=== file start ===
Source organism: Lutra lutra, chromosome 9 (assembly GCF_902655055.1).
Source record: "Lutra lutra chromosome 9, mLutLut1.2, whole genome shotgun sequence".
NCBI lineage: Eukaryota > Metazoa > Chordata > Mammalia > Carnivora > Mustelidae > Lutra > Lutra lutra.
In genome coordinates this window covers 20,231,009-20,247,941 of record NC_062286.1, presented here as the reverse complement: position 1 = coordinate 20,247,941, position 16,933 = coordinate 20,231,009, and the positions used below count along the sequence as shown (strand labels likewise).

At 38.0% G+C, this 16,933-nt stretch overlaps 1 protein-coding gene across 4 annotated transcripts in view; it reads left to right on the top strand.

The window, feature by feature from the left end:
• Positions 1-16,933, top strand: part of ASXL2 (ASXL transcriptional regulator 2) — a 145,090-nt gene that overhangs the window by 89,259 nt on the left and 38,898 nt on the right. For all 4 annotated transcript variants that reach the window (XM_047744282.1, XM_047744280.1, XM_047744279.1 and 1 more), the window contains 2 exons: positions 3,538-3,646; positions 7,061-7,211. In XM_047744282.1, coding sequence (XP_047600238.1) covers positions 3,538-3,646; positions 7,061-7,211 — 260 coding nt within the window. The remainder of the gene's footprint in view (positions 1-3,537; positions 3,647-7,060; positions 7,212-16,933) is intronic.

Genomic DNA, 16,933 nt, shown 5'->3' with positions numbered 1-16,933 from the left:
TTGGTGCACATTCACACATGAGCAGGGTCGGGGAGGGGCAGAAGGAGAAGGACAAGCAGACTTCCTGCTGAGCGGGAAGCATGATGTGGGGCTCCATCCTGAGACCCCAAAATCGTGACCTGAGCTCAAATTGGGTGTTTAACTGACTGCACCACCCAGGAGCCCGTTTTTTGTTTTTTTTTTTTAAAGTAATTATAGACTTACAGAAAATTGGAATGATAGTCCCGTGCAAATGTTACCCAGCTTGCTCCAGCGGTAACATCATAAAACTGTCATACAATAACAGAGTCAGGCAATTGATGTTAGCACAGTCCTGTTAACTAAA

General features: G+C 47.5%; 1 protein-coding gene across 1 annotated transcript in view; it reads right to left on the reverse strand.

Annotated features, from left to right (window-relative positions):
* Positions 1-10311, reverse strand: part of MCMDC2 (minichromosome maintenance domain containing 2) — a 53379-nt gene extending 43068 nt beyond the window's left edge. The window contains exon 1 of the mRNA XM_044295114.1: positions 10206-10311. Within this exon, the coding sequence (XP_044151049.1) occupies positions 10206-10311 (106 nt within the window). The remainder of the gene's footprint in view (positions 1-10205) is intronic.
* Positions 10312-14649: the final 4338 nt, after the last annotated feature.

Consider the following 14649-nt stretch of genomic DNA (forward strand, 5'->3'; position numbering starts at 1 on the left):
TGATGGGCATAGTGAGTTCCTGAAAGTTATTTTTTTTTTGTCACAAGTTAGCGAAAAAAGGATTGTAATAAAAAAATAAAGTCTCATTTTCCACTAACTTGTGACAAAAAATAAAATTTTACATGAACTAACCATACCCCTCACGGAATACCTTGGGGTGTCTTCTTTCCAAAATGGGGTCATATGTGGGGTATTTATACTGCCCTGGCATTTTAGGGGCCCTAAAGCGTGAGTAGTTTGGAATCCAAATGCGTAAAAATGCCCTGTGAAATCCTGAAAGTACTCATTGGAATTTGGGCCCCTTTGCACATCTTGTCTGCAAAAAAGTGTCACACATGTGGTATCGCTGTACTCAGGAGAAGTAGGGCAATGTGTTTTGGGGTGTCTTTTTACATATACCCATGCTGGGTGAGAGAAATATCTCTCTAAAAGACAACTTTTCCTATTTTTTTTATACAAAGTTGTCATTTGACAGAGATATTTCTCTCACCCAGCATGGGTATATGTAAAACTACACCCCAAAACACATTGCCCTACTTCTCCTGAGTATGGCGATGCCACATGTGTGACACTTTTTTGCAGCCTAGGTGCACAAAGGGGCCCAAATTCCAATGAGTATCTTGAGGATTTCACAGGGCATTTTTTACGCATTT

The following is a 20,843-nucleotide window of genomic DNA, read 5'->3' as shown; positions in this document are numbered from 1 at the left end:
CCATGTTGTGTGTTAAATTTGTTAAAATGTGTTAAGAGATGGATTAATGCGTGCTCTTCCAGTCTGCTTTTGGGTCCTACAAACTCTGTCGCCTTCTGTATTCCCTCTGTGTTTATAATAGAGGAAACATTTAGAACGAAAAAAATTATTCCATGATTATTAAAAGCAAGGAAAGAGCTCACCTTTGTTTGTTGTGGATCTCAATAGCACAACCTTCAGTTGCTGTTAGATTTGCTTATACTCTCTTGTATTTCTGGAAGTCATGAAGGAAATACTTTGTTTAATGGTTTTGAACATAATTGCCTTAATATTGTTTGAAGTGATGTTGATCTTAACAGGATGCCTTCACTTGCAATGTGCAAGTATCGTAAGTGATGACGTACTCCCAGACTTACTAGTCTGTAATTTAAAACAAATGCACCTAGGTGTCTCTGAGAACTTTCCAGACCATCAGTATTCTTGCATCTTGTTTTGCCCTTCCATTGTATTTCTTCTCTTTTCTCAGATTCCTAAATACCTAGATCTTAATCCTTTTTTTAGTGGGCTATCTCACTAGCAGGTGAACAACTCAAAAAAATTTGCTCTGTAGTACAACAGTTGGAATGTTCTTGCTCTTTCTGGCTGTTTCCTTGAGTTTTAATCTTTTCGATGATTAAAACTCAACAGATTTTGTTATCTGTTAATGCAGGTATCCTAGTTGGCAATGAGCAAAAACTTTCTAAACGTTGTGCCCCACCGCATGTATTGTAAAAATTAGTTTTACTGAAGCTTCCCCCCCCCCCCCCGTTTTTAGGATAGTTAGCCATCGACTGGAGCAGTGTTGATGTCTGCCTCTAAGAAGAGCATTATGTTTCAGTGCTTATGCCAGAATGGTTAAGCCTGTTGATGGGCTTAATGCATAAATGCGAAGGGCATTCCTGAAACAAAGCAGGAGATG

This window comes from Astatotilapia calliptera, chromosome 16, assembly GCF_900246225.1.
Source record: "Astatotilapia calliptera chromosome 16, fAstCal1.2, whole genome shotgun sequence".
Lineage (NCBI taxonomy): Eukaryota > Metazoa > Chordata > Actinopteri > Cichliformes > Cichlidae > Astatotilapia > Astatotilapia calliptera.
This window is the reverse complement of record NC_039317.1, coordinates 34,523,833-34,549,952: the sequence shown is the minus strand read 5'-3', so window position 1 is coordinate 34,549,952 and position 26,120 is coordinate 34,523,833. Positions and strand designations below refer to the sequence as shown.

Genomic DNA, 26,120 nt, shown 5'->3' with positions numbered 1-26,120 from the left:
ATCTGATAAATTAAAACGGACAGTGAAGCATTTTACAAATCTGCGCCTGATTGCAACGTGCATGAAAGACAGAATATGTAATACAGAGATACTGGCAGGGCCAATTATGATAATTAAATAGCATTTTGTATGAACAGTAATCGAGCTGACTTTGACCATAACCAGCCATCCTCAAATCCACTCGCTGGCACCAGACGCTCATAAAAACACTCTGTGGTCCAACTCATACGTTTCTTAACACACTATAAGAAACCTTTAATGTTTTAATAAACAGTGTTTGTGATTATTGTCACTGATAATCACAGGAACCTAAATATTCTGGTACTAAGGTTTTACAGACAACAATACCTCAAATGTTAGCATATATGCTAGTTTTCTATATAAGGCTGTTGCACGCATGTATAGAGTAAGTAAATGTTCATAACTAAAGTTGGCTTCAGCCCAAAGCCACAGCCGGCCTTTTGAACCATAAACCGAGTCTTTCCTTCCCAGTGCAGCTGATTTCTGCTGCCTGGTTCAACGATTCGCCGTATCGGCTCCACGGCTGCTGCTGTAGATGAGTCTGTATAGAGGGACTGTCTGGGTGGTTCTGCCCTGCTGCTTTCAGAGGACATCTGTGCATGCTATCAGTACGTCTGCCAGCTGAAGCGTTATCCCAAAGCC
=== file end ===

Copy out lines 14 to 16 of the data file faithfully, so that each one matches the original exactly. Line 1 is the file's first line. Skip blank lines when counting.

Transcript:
Consider the following 14649-nt stretch of genomic DNA (forward strand, 5'->3'; position numbering starts at 1 on the left):
TGATGGGCATAGTGAGTTCCTGAAAGTTATTTTTTTTTTGTCACAAGTTAGCGAAAAAAGGATTGTAATAAAAAAATAAAGTCTCATTTTCCACTAACTTGTGACAAAAAATAAAATTTTACATGAACTAACCATACCCCTCACGGAATACCTTGGGGTGTCTTCTTTCCAAAATGGGGTCATATGTGGGGTATTTATACTGCCCTGGCATTTTAGGGGCCCTAAAGCGTGAGTAGTTTGGAATCCAAATGCGTAAAAATGCCCTGTGAAATCCTGAAAGTACTCATTGGAATTTGGGCCCCTTTGCACATCTTGTCTGCAAAAAAGTGTCACACATGTGGTATCGCTGTACTCAGGAGAAGTAGGGCAATGTGTTTTGGGGTGTCTTTTTACATATACCCATGCTGGGTGAGAGAAATATCTCTCTAAAAGACAACTTTTCCTATTTTTTTTATACAAAGTTGTCATTTGACAGAGATATTTCTCTCACCCAGCATGGGTATATGTAAAACTACACCCCAAAACACATTGCCCTACTTCTCCTGAGTATGGCGATGCCACATGTGTGACACTTTTTTGCAGCCTAGGTGCACAAAGGGGCCCAAATTCCAATGAGTATCTTGAGGATTTCACAGGGCATTTTTTACGCATTT

The following is a 20,843-nucleotide window of genomic DNA, read 5'->3' as shown; positions in this document are numbered from 1 at the left end: